ATHENS – With the Greek government scrapping plans to make the abandoned Hellenikon international airport site on the city’s southern coast the biggest park in Europe in favor of developing the land for commercial use, Las Vegas Sands Corporation owner Sheldon Adelson is eying the parcel for a giant casino.
Adelson has turned to a number of cities, including Rome, Madrin, Barcelona, Milan and Paris for likely casinos as the world’s biggest gambling company owner spreads his dominance and told the Bloomberg news agency that the Athens site makes sense. A new Metro stop has just opened outside the back door to the plot that has been abandoned more than a decade.
This is the second time he has gambled on putting a casino there, the first in 2007 but it went nowhere as successive Greek governments have let the lucrative area sit and fester.
Pressure from international lenders to privatize has given new impetus for the site to be turned into something, especially after the government of Qatar gave up on it.
A special plan for Hellinikon’s development recently handed to interested investors provides for the creation of a casino. The question of whether a casino will finally operate on the plot will be answered in another tender that the state will conduct at a later stage, after the completion of the concession process, similar to plans for the privatization of the Astir Palace hotel at Vouliagmeni, southern Athens.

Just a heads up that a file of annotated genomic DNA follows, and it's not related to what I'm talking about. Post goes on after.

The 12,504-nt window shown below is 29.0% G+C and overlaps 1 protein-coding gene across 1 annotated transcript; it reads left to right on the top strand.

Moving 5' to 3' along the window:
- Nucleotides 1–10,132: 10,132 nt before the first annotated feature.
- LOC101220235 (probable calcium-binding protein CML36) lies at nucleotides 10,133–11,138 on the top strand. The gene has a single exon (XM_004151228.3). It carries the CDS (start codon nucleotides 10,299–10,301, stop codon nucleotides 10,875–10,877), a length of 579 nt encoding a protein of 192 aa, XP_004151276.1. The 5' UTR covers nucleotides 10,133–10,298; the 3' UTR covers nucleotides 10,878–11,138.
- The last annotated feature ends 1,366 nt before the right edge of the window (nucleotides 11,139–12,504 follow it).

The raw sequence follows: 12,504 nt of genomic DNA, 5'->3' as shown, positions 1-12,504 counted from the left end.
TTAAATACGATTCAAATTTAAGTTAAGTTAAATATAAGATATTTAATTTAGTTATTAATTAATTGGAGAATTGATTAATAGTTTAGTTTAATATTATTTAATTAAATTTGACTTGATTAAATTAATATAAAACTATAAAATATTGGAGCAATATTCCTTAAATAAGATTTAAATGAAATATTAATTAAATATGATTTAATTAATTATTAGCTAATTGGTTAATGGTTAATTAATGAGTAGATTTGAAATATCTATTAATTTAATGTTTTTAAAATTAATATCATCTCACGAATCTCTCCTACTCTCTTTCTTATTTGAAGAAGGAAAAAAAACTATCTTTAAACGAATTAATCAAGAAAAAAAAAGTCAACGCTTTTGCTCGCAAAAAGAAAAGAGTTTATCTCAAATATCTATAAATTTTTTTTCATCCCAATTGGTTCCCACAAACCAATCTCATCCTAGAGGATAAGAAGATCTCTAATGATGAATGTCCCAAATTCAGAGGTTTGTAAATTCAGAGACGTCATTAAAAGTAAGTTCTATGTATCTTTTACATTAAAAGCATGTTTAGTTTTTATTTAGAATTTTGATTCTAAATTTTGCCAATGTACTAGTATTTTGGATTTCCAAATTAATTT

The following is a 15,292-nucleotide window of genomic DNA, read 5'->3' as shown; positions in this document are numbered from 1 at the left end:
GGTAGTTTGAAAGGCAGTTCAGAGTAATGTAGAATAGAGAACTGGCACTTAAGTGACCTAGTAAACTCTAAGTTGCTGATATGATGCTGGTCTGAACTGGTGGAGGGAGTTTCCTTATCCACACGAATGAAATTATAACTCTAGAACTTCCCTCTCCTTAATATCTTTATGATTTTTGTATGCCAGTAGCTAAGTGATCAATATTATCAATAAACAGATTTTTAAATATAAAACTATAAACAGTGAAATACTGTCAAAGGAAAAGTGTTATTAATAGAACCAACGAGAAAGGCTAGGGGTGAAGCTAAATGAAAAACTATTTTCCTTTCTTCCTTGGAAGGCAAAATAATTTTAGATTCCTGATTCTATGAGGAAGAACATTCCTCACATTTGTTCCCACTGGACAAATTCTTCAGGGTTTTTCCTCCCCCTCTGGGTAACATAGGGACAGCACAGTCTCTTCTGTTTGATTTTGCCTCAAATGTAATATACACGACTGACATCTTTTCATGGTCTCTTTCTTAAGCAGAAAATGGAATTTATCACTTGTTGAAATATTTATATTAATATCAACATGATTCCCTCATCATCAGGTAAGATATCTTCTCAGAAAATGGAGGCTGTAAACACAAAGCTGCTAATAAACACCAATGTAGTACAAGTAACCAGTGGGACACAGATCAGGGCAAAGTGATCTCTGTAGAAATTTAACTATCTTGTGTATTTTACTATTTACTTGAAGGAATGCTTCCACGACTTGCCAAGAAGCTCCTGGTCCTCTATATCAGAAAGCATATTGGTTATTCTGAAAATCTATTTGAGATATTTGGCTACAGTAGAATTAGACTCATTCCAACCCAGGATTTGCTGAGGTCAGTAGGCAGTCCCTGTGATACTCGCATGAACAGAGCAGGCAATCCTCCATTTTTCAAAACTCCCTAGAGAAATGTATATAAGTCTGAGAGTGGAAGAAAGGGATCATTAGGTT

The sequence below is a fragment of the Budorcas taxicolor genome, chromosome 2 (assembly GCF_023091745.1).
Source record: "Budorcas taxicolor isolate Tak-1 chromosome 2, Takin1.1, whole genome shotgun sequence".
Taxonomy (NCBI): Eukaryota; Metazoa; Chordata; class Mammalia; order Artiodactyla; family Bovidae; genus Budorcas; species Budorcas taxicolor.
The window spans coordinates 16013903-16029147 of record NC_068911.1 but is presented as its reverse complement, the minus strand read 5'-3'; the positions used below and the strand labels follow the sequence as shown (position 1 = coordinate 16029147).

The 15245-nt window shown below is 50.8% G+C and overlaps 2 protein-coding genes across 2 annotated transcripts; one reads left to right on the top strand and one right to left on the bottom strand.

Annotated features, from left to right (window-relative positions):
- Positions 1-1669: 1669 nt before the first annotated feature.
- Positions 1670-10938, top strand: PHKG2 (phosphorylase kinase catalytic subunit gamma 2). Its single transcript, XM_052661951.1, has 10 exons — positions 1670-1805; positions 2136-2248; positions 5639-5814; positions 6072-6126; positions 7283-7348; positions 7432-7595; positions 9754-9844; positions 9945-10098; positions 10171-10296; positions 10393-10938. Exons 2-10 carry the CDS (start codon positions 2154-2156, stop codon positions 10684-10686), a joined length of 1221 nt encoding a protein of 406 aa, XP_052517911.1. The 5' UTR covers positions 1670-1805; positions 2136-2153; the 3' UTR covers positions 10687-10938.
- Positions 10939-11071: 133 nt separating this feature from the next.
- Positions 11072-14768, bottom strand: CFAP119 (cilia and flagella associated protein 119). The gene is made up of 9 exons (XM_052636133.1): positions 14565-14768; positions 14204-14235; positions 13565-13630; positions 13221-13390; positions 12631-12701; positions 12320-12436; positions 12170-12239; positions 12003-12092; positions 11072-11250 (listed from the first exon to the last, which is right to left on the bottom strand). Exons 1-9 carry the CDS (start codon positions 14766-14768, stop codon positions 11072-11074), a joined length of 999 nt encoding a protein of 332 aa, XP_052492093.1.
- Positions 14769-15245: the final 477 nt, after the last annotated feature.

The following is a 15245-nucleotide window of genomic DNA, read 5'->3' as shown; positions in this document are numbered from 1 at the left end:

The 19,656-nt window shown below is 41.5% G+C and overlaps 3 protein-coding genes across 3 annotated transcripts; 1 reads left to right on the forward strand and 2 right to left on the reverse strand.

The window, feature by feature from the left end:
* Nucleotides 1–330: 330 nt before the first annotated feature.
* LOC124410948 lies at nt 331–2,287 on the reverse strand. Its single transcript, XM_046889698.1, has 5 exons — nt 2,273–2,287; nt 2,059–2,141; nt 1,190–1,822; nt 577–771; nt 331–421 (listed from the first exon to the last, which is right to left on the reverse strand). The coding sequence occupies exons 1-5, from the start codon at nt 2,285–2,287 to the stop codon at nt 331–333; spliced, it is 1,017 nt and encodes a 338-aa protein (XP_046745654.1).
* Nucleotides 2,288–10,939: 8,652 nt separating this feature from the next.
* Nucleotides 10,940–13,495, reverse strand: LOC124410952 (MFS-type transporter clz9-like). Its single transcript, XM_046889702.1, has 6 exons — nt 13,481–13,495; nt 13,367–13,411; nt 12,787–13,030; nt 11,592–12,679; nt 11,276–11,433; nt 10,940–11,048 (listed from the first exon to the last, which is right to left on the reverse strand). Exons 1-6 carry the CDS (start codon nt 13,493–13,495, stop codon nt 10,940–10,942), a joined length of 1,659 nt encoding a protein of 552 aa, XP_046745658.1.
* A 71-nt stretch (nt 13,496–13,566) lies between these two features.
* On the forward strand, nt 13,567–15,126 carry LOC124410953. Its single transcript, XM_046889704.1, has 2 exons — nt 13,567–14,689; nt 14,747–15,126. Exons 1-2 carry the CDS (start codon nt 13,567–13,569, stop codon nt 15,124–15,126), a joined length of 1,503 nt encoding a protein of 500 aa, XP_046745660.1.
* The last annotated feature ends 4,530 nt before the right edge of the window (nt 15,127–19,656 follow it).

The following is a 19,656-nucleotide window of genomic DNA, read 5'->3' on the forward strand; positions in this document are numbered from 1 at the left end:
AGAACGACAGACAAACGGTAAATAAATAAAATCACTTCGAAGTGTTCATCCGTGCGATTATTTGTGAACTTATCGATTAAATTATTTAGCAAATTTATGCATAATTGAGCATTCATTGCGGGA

There are skeptics about whether a casino could work at Hellenikon especially because the government recently sold off much of its stake in the state gambling monopoly OPAP to a Greek-Czech consortium and with the agency holding a 565-million-euro ($772.72) license to operate video lotto terminals (VLTs) and its agents have to adhere to terms and conditions such as player limits and identity cards by law.
Those terms don’t apply to casinos which could siphon off customers from OPAP, upsetting the new owners. A new gambling operation could also cut further into the already-troubled Loutraki casino which has a permit that has a condition that no other would operate in Athens, although it was said that Loutraki’s owners would waive it if the tax on casinos was cut from 33 to 20 percent.
Las Vegas Sands usually doesn’t get into bidding procedures when it wants a license, preferring to negotiate directly with governments, as did Qatar, which withdrew partially because it also didn’t want to compete with others in a lengthy procedure.